The mud adder (Denisonia devisi), also known as De Vis's banded snake, is an elapid snake found in certain regions of eastern Australia, including South West Queensland, northern New South Wales and north-west Victoria. Its scientific and common names refer to Charles Walter De Vis (1829-1915), first director of the Queensland Museum and writer of around 50 papers on herpetology.
The snake is short, thick and slightly flat, and the eyes are set at the top of its head and have a conspicuous iris. Its yellowish-brown to olive-green colour is broken by irregular, ragged-edged, narrow, dark bands running across the body. De Vis's banded snake is sometimes confused with death adders, as both have thick, banded bodies. The main difference is the De Vis's banded snakeâs tail does not taper abruptly and its head is not broad and triangular.
Mud adders are sluggish snakes inhabiting low-lying areas, particularly near sites subjected to seasonal flooding. During the day, this adder stays in the soil cracks or deep cavities and emerges at night to feed on frogs.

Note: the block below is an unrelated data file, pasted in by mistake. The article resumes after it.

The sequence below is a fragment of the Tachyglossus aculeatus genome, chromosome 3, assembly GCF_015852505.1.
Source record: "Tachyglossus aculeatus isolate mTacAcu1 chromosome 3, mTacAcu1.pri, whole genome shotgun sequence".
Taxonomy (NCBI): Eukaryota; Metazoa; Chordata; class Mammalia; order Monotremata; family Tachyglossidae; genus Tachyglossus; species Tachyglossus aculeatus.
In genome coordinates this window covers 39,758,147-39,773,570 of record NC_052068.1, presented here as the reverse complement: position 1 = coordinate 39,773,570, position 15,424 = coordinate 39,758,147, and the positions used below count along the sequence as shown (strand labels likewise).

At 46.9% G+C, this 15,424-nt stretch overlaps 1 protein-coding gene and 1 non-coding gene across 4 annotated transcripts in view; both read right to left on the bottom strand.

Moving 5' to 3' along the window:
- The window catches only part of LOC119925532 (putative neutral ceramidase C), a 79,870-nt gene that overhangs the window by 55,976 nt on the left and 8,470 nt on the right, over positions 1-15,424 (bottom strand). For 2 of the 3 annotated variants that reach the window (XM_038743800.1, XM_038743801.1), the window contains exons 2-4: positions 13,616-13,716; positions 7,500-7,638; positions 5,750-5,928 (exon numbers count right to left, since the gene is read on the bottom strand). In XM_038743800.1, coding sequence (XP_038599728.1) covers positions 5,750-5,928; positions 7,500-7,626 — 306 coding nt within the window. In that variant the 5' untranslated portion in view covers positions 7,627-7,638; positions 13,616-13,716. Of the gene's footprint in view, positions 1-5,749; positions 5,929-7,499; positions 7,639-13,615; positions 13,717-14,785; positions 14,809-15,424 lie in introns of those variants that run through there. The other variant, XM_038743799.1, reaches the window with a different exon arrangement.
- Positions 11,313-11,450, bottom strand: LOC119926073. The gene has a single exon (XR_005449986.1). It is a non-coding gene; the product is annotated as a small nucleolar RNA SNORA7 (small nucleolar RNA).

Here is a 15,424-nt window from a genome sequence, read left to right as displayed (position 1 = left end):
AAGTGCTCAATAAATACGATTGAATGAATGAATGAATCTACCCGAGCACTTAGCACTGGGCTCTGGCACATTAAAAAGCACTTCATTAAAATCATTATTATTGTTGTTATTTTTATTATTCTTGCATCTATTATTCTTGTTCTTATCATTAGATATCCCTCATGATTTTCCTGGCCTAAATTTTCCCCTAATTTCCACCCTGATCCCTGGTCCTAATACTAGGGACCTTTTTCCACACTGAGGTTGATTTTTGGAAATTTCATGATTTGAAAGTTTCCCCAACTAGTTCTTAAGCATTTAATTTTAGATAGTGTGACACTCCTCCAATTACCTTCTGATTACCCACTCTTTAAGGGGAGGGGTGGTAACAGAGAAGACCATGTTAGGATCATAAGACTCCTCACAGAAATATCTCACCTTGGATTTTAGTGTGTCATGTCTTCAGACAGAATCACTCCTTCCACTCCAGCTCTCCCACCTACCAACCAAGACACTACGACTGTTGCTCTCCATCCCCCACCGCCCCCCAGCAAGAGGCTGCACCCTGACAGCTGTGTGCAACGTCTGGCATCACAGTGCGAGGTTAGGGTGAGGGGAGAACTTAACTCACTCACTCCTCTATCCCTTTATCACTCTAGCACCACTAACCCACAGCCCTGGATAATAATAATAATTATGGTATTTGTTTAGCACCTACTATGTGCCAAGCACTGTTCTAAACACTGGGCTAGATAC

The mud adder gives birth to fully formed young with an average size of 11Â cm. A nest consists of three to 11, five on average, baby snakes.
The De Vis's banded snake was thought to be confined to alluvial flats in Queensland and New South Wales. However, when mammal expert Peter Menkhorst reported a death adder in north west Victoria, an expedition was carried out in November 2005 to survey the Wallpolla Islands. Instead of finding a death adder, the survey identified a De Vis' banded snake for the first time in Victoria. Further confirmation of the species' new habitat came with a report on the results of raising water levels for environmental purposes at several sites along the Murray River at the Victoria - New South Wales border, making special note of the snake. The snake was found in Wallpolla Island Park, a 9,800 hectare area consisting of floodplain vegetation in the extreme North West, on the Victoria-New South Wales border. It was a designated âIcon Siteâ, an area of high ecological value within the Murray-Darling basin. The new addition to Victorian snakes was probably carried south during a period of flooding in the Murray River. The usually dry habitat had become more suitable over the years as water and biodiversity increased due to environmental water. Caution is recommended regarding potentially threatening landuse.